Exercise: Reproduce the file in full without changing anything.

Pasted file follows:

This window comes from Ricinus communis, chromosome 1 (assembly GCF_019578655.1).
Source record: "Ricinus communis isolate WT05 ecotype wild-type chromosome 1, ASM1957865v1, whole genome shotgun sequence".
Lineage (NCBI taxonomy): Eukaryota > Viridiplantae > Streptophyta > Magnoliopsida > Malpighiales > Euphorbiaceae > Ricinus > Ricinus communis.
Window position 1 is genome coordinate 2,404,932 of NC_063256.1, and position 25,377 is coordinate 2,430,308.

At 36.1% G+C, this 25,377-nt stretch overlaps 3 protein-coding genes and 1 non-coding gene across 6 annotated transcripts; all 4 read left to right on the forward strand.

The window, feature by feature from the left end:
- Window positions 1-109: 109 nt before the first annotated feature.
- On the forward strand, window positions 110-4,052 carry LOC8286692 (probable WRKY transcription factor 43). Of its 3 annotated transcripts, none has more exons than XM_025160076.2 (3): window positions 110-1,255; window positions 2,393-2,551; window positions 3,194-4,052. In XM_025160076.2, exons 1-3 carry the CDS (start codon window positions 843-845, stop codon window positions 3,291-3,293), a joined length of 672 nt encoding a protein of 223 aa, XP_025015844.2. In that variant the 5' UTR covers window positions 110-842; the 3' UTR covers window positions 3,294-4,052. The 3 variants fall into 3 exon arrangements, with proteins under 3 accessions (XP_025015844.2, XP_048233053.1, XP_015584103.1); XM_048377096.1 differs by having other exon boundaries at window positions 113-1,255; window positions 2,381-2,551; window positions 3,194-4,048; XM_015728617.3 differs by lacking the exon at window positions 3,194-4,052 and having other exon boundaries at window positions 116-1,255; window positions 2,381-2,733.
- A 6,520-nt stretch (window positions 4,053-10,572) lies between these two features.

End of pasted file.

This window comes from Ricinus communis, chromosome 1 (assembly GCF_019578655.1).
Source record: "Ricinus communis isolate WT05 ecotype wild-type chromosome 1, ASM1957865v1, whole genome shotgun sequence".
Lineage (NCBI taxonomy): Eukaryota > Viridiplantae > Streptophyta > Magnoliopsida > Malpighiales > Euphorbiaceae > Ricinus > Ricinus communis.
Window position 1 is genome coordinate 2,404,932 of NC_063256.1, and position 25,377 is coordinate 2,430,308.

At 36.1% G+C, this 25,377-nt stretch overlaps 3 protein-coding genes and 1 non-coding gene across 6 annotated transcripts; all 4 read left to right on the forward strand.

The window, feature by feature from the left end:
- Window positions 1-109: 109 nt before the first annotated feature.
- On the forward strand, window positions 110-4,052 carry LOC8286692 (probable WRKY transcription factor 43). Of its 3 annotated transcripts, none has more exons than XM_025160076.2 (3): window positions 110-1,255; window positions 2,393-2,551; window positions 3,194-4,052. In XM_025160076.2, exons 1-3 carry the CDS (start codon window positions 843-845, stop codon window positions 3,291-3,293), a joined length of 672 nt encoding a protein of 223 aa, XP_025015844.2. In that variant the 5' UTR covers window positions 110-842; the 3' UTR covers window positions 3,294-4,052. The 3 variants fall into 3 exon arrangements, with proteins under 3 accessions (XP_025015844.2, XP_048233053.1, XP_015584103.1); XM_048377096.1 differs by having other exon boundaries at window positions 113-1,255; window positions 2,381-2,551; window positions 3,194-4,048; XM_015728617.3 differs by lacking the exon at window positions 3,194-4,052 and having other exon boundaries at window positions 116-1,255; window positions 2,381-2,733.
- A 6,520-nt stretch (window positions 4,053-10,572) lies between these two features.